As our team investigates these runes, Crane realizes that he’s seen these before, and we’re off into flashback country.  Crane tells the story of an “unnamed Colonial officer” who visited Revolutionary Benjamin Banneker and saw his sketches for a new city that would be dedicated to liberty and incorporate the greatest ideas from history’s great cultures. Crane has also just outed himself because Banneker is a hero of Jake’s and he knows all about him, including the fact that all of his papers were destroyed in a fire 150 years ago. So Jenny spills the beans and Crane tells them the story of how he awoke in this century to fight side by side with Jenny’s sister, and his fellow Witness, “Leftenant Grace Abigail Mills.” It was good to hear her full name given this time, show.

Diana is getting dangerously close to realizing that Molly is carrying the Witness mantle on from Abbie and is not ok. But Jake is over the moon. He is relishing this new reality, where the supernatural world he wanted to believe was real, IS. In just a few episodes, he’s changed from being tentative and apologetic to leading the agency’s contributions to the cause and even confronting Crane directly when he knows that Crane is full of it.

It also looks like Banneker is being set up to play a key role in this season’s battle against evil, and I am on board with that. This character, and Edwin Hodge, the actor playing him, have a gravitas that was sadly lacking with last year’s Betsy Ross. He is also a good foil for Crane, and for highlighting the tragic inconsistencies in the Founding Fathers’ vision of a free America.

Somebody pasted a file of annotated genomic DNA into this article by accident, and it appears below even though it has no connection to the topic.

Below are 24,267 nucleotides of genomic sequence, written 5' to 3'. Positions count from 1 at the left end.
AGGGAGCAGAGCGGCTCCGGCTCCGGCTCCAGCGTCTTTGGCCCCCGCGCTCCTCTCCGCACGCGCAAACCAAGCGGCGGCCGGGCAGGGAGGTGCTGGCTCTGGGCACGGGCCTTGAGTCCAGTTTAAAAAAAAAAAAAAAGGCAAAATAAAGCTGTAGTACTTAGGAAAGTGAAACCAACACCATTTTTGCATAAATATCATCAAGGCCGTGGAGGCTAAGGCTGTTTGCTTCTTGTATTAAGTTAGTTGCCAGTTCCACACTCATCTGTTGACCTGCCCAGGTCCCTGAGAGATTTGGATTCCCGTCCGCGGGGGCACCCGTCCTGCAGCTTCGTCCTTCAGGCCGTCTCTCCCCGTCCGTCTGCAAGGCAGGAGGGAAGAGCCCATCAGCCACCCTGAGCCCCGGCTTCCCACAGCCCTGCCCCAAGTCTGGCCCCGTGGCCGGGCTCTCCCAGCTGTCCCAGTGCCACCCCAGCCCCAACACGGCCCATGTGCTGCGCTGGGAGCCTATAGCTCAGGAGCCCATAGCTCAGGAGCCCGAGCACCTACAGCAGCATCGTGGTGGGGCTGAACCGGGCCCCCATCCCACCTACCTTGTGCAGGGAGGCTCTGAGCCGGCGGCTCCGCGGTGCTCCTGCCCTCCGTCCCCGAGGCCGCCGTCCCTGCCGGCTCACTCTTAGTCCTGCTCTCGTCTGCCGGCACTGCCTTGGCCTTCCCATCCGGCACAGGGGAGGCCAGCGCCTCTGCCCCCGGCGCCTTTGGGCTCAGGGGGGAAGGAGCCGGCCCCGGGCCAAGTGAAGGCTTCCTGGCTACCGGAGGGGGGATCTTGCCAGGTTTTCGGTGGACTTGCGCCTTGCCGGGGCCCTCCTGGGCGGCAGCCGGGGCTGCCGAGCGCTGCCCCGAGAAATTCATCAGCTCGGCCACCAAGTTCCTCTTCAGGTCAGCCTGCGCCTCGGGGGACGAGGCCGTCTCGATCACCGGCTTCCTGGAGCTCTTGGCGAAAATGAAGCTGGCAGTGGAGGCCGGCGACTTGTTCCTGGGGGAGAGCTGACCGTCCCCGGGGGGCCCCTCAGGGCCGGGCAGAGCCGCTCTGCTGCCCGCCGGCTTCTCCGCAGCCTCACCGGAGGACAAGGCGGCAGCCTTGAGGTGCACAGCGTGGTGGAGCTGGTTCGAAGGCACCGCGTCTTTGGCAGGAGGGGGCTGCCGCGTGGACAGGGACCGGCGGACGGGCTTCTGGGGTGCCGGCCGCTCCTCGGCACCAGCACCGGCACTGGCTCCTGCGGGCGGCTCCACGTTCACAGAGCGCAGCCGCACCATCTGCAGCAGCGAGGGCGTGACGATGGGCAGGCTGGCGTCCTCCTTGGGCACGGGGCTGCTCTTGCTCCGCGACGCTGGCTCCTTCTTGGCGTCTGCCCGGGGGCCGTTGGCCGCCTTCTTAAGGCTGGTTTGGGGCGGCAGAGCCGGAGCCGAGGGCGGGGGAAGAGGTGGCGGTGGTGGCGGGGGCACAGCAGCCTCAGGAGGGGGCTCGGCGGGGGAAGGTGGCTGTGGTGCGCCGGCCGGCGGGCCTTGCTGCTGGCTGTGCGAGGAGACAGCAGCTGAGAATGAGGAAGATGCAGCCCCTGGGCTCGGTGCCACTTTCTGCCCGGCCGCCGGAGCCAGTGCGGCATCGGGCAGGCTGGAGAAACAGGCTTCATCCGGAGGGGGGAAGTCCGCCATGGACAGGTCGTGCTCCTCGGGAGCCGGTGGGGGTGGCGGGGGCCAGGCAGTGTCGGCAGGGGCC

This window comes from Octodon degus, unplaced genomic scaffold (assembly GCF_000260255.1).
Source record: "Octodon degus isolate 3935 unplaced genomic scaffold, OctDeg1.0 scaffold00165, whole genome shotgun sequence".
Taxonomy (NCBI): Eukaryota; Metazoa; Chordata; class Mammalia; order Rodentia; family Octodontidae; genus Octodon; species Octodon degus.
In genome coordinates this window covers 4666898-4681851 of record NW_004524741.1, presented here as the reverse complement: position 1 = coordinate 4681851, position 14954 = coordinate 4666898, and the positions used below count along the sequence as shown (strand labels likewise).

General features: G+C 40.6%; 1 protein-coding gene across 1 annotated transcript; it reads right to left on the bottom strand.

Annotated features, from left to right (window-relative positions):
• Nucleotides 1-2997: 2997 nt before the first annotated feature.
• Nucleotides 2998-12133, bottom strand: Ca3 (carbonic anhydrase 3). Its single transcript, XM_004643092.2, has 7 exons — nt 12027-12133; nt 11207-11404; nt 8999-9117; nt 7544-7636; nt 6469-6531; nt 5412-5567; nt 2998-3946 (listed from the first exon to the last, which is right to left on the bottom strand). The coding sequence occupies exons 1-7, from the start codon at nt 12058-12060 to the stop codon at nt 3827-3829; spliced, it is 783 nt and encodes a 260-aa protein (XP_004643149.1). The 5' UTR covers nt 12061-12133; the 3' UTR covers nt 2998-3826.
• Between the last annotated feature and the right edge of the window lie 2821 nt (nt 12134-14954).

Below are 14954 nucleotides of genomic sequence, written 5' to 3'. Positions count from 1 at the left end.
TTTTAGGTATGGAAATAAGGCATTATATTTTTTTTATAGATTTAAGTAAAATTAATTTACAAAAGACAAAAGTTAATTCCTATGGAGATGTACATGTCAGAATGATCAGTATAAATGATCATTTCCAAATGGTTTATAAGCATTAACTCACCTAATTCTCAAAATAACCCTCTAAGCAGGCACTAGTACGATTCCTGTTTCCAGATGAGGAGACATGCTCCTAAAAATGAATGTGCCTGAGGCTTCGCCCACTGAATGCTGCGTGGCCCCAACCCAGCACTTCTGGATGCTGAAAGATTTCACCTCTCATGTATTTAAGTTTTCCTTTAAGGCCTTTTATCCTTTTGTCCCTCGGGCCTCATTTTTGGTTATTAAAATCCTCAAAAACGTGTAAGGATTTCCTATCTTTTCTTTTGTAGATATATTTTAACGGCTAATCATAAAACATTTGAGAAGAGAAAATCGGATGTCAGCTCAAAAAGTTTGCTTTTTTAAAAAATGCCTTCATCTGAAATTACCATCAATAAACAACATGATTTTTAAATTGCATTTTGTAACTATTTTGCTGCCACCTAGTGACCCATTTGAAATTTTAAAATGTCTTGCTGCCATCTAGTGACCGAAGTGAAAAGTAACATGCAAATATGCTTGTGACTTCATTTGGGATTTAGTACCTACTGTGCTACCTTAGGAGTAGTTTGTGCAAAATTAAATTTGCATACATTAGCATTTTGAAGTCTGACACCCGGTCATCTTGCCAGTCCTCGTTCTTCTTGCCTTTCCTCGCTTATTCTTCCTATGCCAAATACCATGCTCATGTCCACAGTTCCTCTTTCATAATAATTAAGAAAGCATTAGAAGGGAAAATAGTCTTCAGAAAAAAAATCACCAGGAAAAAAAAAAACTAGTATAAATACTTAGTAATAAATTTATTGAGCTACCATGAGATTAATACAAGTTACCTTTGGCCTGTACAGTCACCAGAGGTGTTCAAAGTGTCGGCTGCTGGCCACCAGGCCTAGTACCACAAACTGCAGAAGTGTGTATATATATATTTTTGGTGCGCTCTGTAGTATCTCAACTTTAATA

So, after this big revelation, Jenny finds out that there is a remaining folio of Banneker’s work, owned by one Malcolm Dreyfuss, Crane and Diana are off to meet with Malcolm.

Malcolm Malcolm Malcolm. Where is this character going right now? In this episode, he mostly  continues with his unique style of business relations: creeping out everyone he comes in contact with. Why doesn’t everyone end a meeting with him after five minutes by backing slowly away? He must be hella rich and important. Although we really don’t know why yet. I get teasing out the revelations but right now, it’s hard to see what Malcolm’s hold over everyone is since we don’t even know what his business is. I shall call it Globex Corporation.

Fortunately, Headless still makes a good impression and the rest of episode is spent trying to capture him in the mysterious missing “J Street” of Washington DC. Malcolm helps them with this task because he wants something from the Horseman, and is happy to let Crane and Diana do the hard work of trapping him. The Horseman is cool and scary again in this episode, I’m happy to say. I was afraid he might just be a cheap pander to the old audience, but he’s genuinely scary with his newfound ability to clap on someone else’s head and menace the city on a badass motorcycle.

The final big revelation is Diana’s. While they’re waiting to trap the Horseman, Diana confronts Crane about how Molly could have drawn him before she knew him and Crane finally tells her.  Diana is not having any of it and vows to keep all of this away from her daughter. Which is probably not going to pan out.

We end with Malcolm making his deal with Headless to give him the POTUS, and a little amuse bouche in the form of Ichabod Crane. Not sure how we know Headless has agreed to this plan, but the next thing we see is Crane in his apartment struggling to figure out how to construct his Ikea bed. (Note: You can’t do too many of these “man out of time” bits any more but Tom Mison still knows how to make them fun.) Remember that “walk-in closet”? Crane peers into it to find a seeping patch of slime that attaches itself to his face for the cliffhanger ending. That was genuinely a surprise and I’m happy to see Sleepy Hollow getting back some of the “you’re in for a wild ride” mojo. Let’s hope the payoff next week is good. It’s already been revealed that John Noble is back, and that has to be good, right?